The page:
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Off The Spectrum: Be A Part Of The Puzzle

By YAN SMITH

If you happened to be passing by Rawson Square on the night of Tuesday, April 2, you may have seen an unusual sight. The House of Assembly was glowing with blue lights. The office of the Prime Minister was lit up with blue lights as well.

As a matter of fact, all over the world, homes, cars and buildings – from small businesses to the White House in Washington, DC, – were glowing with blue lights on April 2.

What was the significance of these blue lights?

The blue lights are associated with Autism Awareness Day, which is observed every year on April 2. “Light It Up Blue”, as the initiative is called, is intended to raise international awareness of autism.

On December 18, 2007, the United Nations (UN) designated April 2 as World Autism Awareness Day. It was then observed for the first time in 2008.

Since then, every year on this day many exhibitions, events and activities are organised by various schools, groups and government sectors in honour of the occasion.

This year’s “Light It Up Blue” ceremony was a spectacular one here in Nassau. There were many parents, teachers and government officials in attendance. Hope was awakening as land and more subsidisations for more programmes and resources for special needs were promised by the Prime Minister.

Although the blue lights illuminates the world for that one night, it is not the only symbol that represents autism awareness. For instance, the ribbon was adopted in 1999 as the universal sign of autism awareness. It is the trademark of the Autism Society. The multi-coloured brightness of the ribbon represents hope.

Additionally, the puzzle pattern is by far the most recognisable and at times, controversial symbol of autism awareness. What exactly does the puzzle piece stand for? According to AutismWiki.com, the puzzle piece logo was first used in 1963 by the National Autistic Society. It was made more famous by Autism Speaks, the international autism advocacy group. The puzzle pattern represents the complexity of the autism spectrum. The different colours and shapes represent the diversity of the people living with the condition. As with any initiative, there are fans and critics. Some people in the autistic community oppose the puzzle piece. They argue that it paints a demeaning, depressing view of autism, only focusing on neurotypicals and misunderstandings.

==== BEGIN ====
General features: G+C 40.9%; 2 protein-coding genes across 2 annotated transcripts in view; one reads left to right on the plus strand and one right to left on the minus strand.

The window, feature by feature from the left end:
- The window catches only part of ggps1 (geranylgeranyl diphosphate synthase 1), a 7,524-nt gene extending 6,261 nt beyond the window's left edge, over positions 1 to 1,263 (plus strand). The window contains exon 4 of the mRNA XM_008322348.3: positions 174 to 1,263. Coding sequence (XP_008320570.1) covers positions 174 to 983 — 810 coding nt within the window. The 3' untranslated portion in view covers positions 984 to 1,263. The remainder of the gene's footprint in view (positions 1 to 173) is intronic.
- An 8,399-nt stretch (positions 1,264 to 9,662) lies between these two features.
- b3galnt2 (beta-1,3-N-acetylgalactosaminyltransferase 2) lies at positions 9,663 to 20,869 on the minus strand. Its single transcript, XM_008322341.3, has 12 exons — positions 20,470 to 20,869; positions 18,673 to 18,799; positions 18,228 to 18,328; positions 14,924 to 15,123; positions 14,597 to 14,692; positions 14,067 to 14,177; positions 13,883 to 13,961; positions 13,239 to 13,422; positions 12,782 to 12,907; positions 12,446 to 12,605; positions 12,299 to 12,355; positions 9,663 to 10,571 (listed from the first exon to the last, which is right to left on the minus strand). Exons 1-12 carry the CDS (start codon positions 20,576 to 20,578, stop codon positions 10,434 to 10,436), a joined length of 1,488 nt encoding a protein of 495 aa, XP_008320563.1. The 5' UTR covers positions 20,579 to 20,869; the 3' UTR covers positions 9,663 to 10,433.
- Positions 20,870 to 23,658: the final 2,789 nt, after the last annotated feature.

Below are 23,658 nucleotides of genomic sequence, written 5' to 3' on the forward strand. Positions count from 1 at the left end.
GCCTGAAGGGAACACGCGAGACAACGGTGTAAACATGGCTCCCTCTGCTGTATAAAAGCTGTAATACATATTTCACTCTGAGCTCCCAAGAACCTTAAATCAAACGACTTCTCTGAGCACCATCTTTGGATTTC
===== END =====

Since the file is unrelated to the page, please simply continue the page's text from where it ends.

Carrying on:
While this may be a compelling argument, most people in the autistic community fully embrace the puzzle piece. Similar to the ribbon logo, the bright colours of the puzzle represent hope and diversity. Even though it also reflects the complexity of autism spectrum disorder, it signals optimism of a better future to those affected by the condition. A survey was conducted by the Autism Society asking individuals with autism what the puzzle piece meant to them.

Some responses included: “I am part of the great puzzle of life”; “(People) see the puzzle piece and think about autism and that’s the point”; and “Even though we’re all different, we all are needed.”

Personally, I embrace the puzzle piece. A puzzle consists of different shapes and coloured pieces that, when put together, create a beautiful picture. Sure, there is still a lot of confusion surrounding autism and related challenges. However, if we all become part of the global puzzle we will begin to see the true picture of what autism is.

One quote by a woman with autism beautifully sums it up. She said: “I think the puzzle piece symbol is all about us – parents, families, friends, medical professionals, educators, researchers, et cetera.” This is true to its core.

Autism affects all of us in some way. I challenge you to become more knowledgeable about what this condition is about, then begin to spread awareness about it. Do your part to piece together this beautiful picture. We are all part of the puzzle!

• For workshop inquiries or training sessions, feel free to contact 552-5909/323-2252, or e-mail tutoringtherapy@gmail.com and check out Facebook: Therapy Learning Centre.

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